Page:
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Kara Swift
Kara Swift
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Police Disclosure to the Family Court and the Use of Special Advocates: Uncharted Waters

Date:5 FEB 2010

LUCY THEIS QC and JOANNA YOULL, Barristers, Field Court Chambers, Gray's Inn

It is common practice in public law children proceedings, where there have been, are or are likely to be, criminal proceedings involving one of the parties to invoke the Police Family Disclosure Protocol and subsequently seek a direction against the police for disclosure of information in its possession to the court. The process can often be protracted and it is the experience of many practitioners that the police are often reluctant to be forthcoming with information when an investigation is ongoing. In Re T (Wardship: Impact of Police Intelligence) [2009] EWHC 2440 (Fam), [2010] 1 FLR (forthcoming, but see comment by Professor Douglas in [2010] Fam Law 19), Mr Justice McFarlane addressed the unusual situation of the Metropolitan Police Service (MPS) voluntarily involving itself in wardship proceedings with information that it did not want disseminated to the parties. This proved to be uncharted waters and led to the use of special advocates for what is believed to be the first time in a family court.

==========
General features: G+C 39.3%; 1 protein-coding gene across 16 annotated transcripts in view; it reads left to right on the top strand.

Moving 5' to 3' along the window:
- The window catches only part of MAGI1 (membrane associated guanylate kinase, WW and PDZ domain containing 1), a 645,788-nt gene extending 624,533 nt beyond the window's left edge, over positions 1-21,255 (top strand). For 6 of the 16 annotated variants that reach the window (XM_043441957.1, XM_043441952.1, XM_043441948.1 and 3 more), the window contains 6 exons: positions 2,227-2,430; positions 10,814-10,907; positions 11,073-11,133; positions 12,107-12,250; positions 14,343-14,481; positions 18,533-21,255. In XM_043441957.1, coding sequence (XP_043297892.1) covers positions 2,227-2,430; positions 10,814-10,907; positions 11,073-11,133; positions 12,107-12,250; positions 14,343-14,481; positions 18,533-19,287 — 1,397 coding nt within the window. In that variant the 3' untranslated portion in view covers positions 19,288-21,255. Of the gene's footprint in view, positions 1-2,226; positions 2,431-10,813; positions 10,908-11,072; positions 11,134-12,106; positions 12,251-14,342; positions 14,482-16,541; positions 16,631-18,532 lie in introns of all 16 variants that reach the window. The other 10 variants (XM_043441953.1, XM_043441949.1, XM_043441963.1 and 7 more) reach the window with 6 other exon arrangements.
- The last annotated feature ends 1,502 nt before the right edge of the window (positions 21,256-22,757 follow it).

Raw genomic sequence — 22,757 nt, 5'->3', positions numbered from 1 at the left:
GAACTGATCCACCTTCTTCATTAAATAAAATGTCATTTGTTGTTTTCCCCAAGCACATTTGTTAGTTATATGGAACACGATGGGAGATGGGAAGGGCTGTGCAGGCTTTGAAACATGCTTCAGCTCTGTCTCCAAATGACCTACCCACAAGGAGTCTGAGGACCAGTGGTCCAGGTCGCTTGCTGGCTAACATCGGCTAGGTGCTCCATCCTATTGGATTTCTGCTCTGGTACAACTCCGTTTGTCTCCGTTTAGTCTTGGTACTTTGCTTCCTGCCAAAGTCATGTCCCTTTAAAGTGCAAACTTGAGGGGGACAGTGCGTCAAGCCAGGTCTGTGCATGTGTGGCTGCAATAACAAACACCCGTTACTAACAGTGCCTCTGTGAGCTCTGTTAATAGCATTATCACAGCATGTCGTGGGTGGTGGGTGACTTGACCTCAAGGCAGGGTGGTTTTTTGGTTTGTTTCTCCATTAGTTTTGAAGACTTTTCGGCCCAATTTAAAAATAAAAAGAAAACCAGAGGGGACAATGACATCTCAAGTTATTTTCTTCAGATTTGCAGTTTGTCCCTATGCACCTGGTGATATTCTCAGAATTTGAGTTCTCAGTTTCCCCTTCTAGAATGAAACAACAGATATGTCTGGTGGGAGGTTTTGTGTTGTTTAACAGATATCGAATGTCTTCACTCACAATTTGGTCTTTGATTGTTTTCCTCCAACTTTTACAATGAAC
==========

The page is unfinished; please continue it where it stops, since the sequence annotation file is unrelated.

There are in essence two ways the court can approach the issue of public interest immunity (PII). Traditionally, the procedure has been adopted (more often in the criminal courts) whereby the court has reviewed the material sought to be withheld in private with the assistance of the party or interested person seeking to withhold the material from disclosure. The judge then considers the material and rules on first whether the material is relevant and secondly in the event that it is relevant, on the balance of interest in favour of disclosure. Thereafter, disclosure is made where appropriate and the matters are kept under review by the judge in the course of the substantive proceedings. In the special advocate procedure the 'closed material', ie that material that has been withheld from disclosure to the party can be seen, tested in cross examination and submissions made upon by the special advocates and where necessary can be ruled upon in a 'closed judgment'.

To read the rest of this article, see March [2010] Family Law journal.

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